Selenium is a micronutrient that is considered essential for both humans as well as animals. While this element is absorbed by plants from the soil, animals and humans derive selenium from plant sources. As selenium is required in very small amounts, deficiency of this trace mineral is very rare.
However, it has been noticed that those who reside in places, where the soil is deficient in selenium, may develop selenium deficiency (as plants that grow in such soil will have almost no selenium). Even certain medical conditions may prevent the body from absorbing selenium. Though selenium deficiency is uncommon in humans, animals can be more prone to develop this condition.
Selenium and Horses
Though, the element selenium was initially noticed for its toxic effects, later, researches revealed that it is essential for various bodily functions in mammals. This trace mineral is found to play key roles in various bodily mechanisms, including the thyroid metabolism. It is also said to be vital for cell functions and for boosting immunity. It is said to be an excellent antioxidant that fights free radicals.
Horses derive their daily dose of selenium from the food they eat. Whether it is grass, oats, barley or hay, the selenium content in the food may vary with the selenium content of the soil in which these plants grow. It has been estimated that horses need less than 0.1 milligram of selenium, per kilogram of the food they require for a day. According to FDA, an average horse requires 3 mg of selenium per day. While selenium deficiency may cause health problems in them, this trace mineral may cause serious side effects, if consumed in excess.
Selenium Deficiency and Toxicity
As mentioned above, horses that are exclusively fed with foods that are grown in selenium-deficient soil are prone to develop deficiency of the trace mineral. Horses with this condition are found to develop muscle cramps, which may lead to tying up or azoturia. They may also be prone to infections, and even wounds may take time to heal.
Another complication that may develop from selenium deficiency in horses is white muscle disease or nutritional muscular dystrophy. This condition affects the heart and skeletal muscles in horses. In that case, the animal may have selenium deficiency symptoms like brownish urine, difficulty in swallowing and fast heart rate.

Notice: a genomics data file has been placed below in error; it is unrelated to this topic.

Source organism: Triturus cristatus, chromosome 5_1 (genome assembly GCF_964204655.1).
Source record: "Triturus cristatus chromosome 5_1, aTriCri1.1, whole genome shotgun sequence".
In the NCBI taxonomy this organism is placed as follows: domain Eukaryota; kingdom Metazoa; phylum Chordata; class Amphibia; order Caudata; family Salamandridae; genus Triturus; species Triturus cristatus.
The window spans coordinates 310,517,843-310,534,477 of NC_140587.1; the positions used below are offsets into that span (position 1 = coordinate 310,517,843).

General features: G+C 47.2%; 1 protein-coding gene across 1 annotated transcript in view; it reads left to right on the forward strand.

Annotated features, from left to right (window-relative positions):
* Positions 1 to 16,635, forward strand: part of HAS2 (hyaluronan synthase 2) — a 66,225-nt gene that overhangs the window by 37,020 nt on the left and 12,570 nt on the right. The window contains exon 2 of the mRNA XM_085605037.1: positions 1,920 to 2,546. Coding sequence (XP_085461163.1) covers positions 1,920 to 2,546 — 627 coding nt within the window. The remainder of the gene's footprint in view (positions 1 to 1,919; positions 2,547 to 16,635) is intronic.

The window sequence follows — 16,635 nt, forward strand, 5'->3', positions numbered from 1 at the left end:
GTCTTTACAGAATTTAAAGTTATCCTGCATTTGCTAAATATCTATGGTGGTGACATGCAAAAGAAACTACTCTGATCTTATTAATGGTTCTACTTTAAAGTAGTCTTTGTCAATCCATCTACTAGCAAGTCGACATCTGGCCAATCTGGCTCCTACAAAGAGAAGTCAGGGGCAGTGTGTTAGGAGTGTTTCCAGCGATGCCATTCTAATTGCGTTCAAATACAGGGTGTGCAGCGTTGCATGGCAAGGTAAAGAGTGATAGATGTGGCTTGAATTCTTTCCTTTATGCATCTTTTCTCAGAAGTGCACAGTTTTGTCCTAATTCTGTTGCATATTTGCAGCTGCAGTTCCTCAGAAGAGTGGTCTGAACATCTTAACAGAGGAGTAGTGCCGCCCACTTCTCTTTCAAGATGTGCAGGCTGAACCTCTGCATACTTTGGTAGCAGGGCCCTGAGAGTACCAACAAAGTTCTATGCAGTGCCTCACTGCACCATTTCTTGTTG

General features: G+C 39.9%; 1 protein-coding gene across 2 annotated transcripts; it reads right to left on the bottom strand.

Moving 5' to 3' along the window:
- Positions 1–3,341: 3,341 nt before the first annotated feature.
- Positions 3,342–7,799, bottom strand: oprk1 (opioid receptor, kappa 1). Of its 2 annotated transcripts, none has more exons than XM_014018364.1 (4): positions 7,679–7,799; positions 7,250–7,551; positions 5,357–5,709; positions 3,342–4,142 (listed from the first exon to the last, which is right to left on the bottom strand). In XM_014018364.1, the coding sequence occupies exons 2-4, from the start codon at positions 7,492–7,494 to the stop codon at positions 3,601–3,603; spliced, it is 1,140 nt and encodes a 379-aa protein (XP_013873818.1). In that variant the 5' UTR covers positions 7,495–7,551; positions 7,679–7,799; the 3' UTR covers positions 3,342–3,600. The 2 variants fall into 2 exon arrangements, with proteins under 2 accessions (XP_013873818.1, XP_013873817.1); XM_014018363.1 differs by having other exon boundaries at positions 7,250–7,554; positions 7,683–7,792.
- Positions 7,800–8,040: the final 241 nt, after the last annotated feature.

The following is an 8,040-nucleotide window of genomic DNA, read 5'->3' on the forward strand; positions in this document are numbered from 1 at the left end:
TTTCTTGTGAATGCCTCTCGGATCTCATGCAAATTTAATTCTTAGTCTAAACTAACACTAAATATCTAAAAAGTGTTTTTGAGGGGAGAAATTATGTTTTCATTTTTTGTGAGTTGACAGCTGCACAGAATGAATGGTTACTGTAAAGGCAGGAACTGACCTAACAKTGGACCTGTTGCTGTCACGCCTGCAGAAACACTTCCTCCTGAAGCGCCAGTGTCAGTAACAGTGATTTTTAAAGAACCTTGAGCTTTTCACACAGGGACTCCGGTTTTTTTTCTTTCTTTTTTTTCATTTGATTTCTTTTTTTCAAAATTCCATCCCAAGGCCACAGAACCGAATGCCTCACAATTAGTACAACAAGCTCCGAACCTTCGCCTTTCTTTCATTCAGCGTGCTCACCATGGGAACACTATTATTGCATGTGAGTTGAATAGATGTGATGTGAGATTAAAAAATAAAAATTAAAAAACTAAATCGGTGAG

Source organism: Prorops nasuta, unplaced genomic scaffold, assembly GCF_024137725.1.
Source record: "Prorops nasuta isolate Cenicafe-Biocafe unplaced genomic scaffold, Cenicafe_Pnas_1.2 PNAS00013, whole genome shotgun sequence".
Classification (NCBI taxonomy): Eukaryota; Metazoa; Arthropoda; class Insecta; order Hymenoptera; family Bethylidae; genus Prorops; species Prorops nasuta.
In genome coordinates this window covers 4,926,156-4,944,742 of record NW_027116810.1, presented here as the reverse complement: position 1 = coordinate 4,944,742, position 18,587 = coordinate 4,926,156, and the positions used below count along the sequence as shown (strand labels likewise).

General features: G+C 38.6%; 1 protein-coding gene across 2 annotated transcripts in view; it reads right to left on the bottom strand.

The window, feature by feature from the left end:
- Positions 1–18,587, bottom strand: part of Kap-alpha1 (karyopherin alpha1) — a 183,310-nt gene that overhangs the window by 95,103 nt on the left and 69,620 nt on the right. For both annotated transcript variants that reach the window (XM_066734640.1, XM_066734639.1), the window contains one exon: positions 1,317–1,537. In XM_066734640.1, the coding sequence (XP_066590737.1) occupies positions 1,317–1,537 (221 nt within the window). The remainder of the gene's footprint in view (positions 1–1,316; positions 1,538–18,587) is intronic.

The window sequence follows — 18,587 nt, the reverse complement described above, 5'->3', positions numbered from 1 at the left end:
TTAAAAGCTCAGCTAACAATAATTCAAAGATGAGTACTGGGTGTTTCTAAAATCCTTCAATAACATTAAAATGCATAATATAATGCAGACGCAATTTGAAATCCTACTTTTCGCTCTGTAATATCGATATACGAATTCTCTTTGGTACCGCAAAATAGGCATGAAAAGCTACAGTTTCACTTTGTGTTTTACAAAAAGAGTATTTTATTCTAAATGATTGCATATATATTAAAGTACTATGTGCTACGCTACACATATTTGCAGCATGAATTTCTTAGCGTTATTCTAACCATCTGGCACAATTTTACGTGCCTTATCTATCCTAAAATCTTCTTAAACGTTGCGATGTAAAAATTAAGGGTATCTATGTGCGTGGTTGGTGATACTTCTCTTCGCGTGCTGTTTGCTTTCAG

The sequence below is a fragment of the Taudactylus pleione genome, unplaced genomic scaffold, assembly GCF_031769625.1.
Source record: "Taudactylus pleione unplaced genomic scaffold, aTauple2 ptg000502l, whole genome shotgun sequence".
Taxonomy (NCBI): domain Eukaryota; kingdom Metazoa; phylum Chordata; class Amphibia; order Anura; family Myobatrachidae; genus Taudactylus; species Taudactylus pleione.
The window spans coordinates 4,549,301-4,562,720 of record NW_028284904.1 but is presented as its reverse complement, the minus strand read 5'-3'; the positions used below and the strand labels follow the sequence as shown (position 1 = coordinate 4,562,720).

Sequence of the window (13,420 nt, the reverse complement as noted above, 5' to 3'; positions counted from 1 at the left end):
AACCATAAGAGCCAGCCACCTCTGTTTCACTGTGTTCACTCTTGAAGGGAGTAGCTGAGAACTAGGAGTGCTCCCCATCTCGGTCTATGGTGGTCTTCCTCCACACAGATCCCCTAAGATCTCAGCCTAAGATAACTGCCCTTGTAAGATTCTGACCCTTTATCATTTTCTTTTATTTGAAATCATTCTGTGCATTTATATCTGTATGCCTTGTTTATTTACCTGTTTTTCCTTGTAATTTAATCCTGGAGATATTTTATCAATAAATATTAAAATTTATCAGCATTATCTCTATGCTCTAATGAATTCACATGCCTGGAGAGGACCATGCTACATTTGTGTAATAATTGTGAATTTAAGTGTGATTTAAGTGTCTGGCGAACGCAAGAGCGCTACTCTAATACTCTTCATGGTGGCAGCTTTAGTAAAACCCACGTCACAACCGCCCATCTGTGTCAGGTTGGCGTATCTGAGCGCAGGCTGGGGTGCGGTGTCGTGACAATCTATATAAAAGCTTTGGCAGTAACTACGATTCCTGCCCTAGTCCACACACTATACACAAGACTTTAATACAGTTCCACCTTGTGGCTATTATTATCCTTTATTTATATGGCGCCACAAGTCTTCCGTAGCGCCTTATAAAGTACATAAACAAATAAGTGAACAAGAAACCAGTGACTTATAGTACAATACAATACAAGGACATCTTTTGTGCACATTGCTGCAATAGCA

Selenium toxicity is caused by excess intake of this mineral. This is often found to happen with intake of plants/other foods/water that are rich in this trace mineral. Administering large amounts of selenium supplements without any idea about the requirement of the animal may also result in selenium toxicity. In very large amounts, selenium can be fatal for the animal.
In other cases, the affected horses may lose hair from the mane as well as tail. These animals may also develop excess salivation, lameness, cracking of hooves, joint erosion and respiratory problems. In severe cases of selenium toxicity, the horse may exhibit watery diarrhea, abnormal movements, dilated pupils, weak pulse and high body temperature.
Selenium Supplements for Horses
So, both high and low levels of selenium are unhealthy for horses. If you notice any such symptoms, you have to consult the vet, who will find a remedy for the condition. Though selenium supplements for horses are available in the market, it is not advisable to administer such products to these animals, unless as directed by the vet.
You can detect selenium deficiency in the horse by conducting a simple blood test. If the horse is found to be deficient in this micronutrient, you have to enhance its selenium intake, but only as per the instructions of the vet. Before starting with the supplements, calculate the amount of selenium the animal is deriving from the diet and how much more is required. Such calculations can be done with the help of an equine nutritionist.
It is always better to detect and rectify the condition as per your vet's instructions. As stated above, administering selenium supplements to horses, without studying the exact requirement, is not at all advisable.